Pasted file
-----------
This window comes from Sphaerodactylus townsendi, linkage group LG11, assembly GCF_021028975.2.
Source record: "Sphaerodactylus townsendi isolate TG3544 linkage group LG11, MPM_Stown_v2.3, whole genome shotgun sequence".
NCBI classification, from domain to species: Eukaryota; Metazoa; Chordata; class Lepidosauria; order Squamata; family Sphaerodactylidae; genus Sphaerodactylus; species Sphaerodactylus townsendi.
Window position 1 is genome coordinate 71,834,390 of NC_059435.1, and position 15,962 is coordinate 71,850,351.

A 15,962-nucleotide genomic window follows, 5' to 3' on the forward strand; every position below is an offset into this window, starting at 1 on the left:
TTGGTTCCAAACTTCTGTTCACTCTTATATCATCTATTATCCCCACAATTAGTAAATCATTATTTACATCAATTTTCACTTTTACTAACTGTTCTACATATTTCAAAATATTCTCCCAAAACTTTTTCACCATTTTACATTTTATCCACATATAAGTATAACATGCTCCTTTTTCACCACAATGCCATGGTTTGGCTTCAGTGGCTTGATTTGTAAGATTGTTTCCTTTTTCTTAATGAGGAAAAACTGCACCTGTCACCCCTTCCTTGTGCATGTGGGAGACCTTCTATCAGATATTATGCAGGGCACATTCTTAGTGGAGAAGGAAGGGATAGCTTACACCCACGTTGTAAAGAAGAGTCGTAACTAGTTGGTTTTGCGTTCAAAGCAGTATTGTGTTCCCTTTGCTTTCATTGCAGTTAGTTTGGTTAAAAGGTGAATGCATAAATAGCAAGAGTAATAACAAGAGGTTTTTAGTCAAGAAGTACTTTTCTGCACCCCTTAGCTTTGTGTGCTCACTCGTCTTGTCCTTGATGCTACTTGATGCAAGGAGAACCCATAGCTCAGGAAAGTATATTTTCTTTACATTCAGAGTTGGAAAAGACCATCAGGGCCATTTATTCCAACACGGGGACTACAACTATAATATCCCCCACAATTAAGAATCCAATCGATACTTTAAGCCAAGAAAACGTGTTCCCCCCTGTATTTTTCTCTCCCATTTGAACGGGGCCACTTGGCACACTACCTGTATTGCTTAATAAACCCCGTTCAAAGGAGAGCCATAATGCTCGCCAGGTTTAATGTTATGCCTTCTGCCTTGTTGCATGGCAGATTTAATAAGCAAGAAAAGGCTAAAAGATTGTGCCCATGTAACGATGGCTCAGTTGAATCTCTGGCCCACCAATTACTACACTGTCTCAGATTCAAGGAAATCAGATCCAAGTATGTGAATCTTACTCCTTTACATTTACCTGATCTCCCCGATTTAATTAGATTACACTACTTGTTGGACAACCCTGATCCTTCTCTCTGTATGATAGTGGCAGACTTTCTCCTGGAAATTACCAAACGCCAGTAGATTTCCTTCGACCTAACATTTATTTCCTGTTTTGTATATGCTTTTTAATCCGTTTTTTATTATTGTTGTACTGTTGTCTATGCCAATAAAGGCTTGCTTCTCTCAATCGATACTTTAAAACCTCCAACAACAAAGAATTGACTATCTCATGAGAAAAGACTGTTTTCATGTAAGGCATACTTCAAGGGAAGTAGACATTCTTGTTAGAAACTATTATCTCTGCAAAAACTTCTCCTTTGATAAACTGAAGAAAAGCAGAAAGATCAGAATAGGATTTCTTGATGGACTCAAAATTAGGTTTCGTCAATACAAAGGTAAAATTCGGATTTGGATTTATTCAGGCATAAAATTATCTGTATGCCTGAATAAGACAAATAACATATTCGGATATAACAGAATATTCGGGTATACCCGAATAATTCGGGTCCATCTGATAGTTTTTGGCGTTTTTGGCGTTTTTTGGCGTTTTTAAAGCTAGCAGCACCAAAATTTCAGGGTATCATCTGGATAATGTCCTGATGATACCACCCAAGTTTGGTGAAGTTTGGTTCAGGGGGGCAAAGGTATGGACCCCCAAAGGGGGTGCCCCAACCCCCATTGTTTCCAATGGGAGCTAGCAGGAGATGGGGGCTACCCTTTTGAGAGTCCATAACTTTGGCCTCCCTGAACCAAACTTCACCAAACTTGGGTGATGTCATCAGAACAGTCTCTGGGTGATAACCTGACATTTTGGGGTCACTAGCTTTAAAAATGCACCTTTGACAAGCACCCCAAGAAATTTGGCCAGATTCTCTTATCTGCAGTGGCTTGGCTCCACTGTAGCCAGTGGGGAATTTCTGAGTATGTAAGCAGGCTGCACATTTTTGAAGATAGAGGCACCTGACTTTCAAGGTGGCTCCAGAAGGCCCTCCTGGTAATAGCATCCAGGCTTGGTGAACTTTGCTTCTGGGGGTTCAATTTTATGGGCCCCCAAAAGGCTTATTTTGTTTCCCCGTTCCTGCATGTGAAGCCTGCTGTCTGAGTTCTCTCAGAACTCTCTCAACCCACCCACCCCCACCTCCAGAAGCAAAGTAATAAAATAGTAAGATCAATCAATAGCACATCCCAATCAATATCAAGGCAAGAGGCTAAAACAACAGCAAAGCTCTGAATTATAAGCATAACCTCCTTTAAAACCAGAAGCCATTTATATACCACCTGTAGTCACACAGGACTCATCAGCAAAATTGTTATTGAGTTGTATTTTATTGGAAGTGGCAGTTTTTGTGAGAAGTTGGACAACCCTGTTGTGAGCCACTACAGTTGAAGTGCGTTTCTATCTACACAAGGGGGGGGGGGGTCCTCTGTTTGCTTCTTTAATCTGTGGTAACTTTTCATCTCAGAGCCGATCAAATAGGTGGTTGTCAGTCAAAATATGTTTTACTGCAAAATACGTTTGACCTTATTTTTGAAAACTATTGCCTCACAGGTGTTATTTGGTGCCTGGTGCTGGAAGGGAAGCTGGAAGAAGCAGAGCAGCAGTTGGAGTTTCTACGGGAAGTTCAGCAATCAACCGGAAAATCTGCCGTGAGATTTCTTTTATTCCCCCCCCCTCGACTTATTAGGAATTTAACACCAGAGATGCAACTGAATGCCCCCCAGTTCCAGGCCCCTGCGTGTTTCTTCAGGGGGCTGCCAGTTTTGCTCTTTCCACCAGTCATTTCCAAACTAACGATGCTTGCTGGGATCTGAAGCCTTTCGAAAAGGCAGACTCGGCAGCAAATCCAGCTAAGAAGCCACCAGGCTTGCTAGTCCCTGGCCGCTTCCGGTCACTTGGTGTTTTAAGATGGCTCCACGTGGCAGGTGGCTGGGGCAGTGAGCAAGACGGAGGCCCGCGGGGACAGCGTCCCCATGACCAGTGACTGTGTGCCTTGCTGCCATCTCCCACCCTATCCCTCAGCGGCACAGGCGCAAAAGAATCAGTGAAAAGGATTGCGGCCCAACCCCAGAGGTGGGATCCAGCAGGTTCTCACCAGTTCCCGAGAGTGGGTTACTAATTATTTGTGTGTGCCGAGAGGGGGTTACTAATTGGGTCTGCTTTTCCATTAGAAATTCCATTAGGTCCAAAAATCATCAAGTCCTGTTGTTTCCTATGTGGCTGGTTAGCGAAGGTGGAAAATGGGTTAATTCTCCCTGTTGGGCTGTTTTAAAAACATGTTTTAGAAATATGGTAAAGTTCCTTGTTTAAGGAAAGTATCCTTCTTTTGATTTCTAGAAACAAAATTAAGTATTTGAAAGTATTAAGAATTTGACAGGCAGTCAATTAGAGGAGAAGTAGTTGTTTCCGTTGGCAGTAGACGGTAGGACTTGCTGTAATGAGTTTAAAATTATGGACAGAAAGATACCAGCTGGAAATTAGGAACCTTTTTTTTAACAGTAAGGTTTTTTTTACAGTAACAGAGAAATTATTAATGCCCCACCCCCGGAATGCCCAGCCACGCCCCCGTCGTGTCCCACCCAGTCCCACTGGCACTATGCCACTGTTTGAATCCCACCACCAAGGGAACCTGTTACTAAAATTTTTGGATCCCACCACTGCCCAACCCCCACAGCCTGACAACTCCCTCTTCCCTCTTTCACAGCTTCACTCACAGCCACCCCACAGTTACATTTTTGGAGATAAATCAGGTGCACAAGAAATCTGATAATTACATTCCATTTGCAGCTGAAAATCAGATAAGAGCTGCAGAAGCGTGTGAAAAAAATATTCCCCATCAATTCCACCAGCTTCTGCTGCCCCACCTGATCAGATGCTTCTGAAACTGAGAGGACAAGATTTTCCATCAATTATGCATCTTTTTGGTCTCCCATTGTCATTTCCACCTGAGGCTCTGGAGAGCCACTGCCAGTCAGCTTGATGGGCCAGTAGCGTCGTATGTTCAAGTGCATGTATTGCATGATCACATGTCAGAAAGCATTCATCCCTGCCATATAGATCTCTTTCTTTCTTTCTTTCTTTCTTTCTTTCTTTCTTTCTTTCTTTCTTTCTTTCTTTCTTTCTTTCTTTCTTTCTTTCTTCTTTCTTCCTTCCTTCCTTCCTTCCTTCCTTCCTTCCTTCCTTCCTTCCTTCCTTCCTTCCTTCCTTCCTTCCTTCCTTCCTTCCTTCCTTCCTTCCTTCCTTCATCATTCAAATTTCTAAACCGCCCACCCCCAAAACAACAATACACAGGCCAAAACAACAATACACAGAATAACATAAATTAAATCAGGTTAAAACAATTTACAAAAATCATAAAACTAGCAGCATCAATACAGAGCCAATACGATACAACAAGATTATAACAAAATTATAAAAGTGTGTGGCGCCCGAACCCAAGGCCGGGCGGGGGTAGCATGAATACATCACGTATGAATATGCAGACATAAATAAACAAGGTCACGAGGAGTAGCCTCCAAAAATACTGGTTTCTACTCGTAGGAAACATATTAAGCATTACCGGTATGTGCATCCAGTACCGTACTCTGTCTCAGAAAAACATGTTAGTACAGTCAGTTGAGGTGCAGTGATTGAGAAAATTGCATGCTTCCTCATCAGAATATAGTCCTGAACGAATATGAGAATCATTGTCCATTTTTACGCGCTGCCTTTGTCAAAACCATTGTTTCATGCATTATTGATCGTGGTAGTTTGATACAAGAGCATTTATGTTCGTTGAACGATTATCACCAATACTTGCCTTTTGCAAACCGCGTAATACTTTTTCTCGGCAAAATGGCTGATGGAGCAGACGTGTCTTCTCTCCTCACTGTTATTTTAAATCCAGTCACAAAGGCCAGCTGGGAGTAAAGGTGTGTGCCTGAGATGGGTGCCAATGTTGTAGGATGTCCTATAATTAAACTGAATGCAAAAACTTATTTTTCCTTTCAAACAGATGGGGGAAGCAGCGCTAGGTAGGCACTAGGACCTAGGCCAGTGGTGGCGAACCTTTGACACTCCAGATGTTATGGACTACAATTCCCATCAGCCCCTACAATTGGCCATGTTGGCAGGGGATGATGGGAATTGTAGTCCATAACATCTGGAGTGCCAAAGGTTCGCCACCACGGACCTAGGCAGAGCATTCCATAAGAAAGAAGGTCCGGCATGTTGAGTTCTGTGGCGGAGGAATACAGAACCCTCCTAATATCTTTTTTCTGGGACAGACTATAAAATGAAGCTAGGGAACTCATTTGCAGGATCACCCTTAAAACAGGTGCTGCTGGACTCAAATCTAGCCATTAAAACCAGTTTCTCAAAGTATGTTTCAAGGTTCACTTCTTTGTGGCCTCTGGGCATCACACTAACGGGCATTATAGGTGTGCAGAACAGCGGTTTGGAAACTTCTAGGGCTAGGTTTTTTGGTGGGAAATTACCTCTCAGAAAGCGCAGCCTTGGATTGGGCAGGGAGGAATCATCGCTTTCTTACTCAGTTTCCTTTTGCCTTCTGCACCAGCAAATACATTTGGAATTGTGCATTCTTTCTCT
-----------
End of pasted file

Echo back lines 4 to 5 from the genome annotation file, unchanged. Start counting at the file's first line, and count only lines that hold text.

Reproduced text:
Window position 1 is genome coordinate 71,834,390 of NC_059435.1, and position 15,962 is coordinate 71,850,351.

A 15,962-nucleotide genomic window follows, 5' to 3' on the forward strand; every position below is an offset into this window, starting at 1 on the left: